The United Nations Office for Project Services (UNOPS)

New port in South Sudan will enhance delivery of humanitarian aid to the country

The Government of Japan and South Sudan’s Ministry of Transportation, Roads and Bridges jointly inaugurated on 28 April a river port in Mingkaman.

The $4.1 million port facility, funded by the people of Japan and implemented by UNOPS, will provide life-saving supplies to South Sudan’s civilian population, particularly those affected by displacement following the 2013 conflict.

Mingkaman is one of the largest spontaneous settlement sites in the country, with more than 100,000 registered internally displaced persons (IDPs) having arrived here from neighbouring regions.

Despite continued efforts to improve living conditions for IDPs, humanitarian access to affected areas has been hampered by a lack of robust surface transportation systems, especially during the rainy season. As a result, IDPs have faced severe food shortages and an increased risk of outbreaks of infectious diseases. In response to the humanitarian situation, Japan and UNOPS collaborated to install drainage systems inside the settlement sites to improve hygiene and sanitation conditions to mitigate the risk of waterborne diseases.  

The new port on the White Nile provides off-loading facilities and storage spaces, enabling humanitarian organizations to efficiently transport food and nutrition supplies to affected communities, which currently rely on expensive air operations.

A family arrives in Mingkaman by boat, prior to the port’s construction. “We are grateful to the people of Japan for their generosity,” said the Honourable Kwong Danhier Gatluak, former Minister of Transportation, Roads and Bridges, during the opening ceremony of the port.
On the banks of the White Nile in Mingkaman. © UNOPS/John Rae

Given the high cost and lengthy process of building and maintaining roads in South Sudan, the use of natural rivers is a practical solution for infrastructural bottlenecks to revitalize the movement of people and goods. Further, river transportation will induce development in other sectors such as agriculture and trade, contributing to mid- to long-term livelihoods and economic growth for the world’s youngest nation.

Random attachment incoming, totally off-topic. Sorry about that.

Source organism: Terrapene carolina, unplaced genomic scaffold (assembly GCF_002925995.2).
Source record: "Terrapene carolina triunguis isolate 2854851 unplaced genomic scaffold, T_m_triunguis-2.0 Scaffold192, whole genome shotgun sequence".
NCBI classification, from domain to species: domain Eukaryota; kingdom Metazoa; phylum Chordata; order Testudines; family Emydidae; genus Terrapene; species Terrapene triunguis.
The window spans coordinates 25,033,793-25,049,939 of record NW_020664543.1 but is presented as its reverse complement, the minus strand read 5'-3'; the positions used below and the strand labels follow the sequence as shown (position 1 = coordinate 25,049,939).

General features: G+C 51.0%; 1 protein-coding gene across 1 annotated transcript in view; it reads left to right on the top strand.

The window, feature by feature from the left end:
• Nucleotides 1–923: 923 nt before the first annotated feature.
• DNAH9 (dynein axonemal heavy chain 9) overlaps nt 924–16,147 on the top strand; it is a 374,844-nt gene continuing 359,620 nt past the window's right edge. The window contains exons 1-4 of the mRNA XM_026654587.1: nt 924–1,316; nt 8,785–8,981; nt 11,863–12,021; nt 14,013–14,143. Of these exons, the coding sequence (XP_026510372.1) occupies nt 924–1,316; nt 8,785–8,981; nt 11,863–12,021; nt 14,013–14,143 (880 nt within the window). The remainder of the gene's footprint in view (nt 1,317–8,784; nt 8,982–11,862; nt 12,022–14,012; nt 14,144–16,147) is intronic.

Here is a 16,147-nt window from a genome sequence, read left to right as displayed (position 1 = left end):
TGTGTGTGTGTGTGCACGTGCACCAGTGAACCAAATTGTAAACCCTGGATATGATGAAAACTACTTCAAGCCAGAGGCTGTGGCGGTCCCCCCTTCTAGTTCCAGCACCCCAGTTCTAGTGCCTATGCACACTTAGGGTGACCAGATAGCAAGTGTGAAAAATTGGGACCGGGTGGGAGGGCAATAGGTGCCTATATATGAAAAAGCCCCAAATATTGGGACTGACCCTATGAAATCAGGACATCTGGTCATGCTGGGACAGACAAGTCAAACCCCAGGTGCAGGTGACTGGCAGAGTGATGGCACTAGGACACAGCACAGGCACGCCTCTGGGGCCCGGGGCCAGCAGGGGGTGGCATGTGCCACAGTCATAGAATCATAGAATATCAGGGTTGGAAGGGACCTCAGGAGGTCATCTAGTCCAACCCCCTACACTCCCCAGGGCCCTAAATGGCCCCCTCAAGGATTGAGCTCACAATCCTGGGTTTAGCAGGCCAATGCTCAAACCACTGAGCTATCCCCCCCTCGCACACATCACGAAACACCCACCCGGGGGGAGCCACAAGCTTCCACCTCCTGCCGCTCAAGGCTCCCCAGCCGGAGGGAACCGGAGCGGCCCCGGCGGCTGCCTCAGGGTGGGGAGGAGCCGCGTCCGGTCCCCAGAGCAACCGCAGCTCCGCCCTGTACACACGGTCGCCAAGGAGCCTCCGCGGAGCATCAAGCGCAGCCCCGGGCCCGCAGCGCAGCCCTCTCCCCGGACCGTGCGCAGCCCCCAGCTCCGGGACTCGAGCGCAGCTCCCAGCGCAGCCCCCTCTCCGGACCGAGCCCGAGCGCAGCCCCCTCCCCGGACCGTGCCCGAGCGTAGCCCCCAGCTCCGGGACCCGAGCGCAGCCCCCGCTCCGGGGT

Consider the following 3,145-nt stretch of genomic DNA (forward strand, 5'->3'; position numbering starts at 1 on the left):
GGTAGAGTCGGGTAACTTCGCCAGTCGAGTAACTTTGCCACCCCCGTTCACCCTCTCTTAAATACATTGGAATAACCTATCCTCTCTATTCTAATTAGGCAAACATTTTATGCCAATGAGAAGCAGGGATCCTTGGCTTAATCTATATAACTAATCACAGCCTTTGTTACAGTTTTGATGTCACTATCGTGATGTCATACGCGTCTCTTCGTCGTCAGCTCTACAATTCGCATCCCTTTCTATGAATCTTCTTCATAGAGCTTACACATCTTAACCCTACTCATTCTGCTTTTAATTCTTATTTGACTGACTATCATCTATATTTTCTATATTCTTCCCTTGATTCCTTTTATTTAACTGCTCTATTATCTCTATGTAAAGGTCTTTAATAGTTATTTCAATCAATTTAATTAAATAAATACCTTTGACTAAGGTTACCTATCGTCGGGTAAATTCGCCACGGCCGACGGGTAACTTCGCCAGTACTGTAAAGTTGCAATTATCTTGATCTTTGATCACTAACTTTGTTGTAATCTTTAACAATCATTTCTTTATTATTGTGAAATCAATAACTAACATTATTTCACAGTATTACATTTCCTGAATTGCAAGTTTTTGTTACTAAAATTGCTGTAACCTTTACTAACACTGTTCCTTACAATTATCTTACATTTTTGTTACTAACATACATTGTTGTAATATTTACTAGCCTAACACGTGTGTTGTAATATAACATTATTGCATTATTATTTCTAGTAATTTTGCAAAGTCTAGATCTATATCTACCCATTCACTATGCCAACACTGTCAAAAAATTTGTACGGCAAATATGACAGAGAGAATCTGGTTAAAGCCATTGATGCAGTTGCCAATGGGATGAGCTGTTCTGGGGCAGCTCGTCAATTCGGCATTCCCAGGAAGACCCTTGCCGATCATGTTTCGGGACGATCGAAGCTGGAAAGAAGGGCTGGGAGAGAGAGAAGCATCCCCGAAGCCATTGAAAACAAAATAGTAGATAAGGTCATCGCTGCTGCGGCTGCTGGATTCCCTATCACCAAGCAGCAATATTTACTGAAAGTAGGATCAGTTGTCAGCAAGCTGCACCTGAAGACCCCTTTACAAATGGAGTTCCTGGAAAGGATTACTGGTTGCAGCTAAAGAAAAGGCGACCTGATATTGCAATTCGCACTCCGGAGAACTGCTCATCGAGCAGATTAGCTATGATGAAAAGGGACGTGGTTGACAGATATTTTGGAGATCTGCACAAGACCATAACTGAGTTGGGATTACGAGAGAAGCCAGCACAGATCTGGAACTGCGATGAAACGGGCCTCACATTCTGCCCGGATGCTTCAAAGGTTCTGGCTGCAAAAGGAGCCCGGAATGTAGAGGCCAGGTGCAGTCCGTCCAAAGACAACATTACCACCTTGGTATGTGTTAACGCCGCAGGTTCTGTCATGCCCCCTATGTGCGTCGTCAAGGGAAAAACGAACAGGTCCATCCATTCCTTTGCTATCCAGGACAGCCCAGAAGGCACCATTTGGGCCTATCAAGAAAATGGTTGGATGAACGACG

To commemorate the opening of the port facility, the Mingkaman community hosted a ceremony in the presence of: the Ambassador of Japan to the Republic of South Sudan, H.E. Masahiko Kiya; the Minister of Transportation, Roads and Bridges, the Honourable Kwong Danhier Gatluak; Chairperson of the Relief and Rehabilitation Commission, Professor Lukulenge Lole; and UNOPS Representative to South Sudan, Mr. Paul Cruickshank.

In his remarks, the Honourable Kwong said: "I congratulate the people of South Sudan, especially the people of Eastern Lakes, for the inauguration of Mingkaman River Port. To me, this is one of the first modern river ports we have in South Sudan […] We are grateful to the people of Japan for their generosity."

Ambassador Masahiko said: “The inauguration of Mingkaman river port is an embodiment of Japan’s answers to South Sudan’s various needs, covering humanitarian relief for the displaced while installing basic infrastructure upon which the country’s future will be built by the locals. As the momentum for peace gains steam, Japan hopes that the port serves as a key driver for economic vibrancy in South Sudan.”

Mr. Cruickshank said: “We value our partnership with the people of Japan and South Sudan. We hope that the new port will unlock the constraint of connectivity within the country and expand opportunities for effective delivery of humanitarian services to those people who need them the most.”

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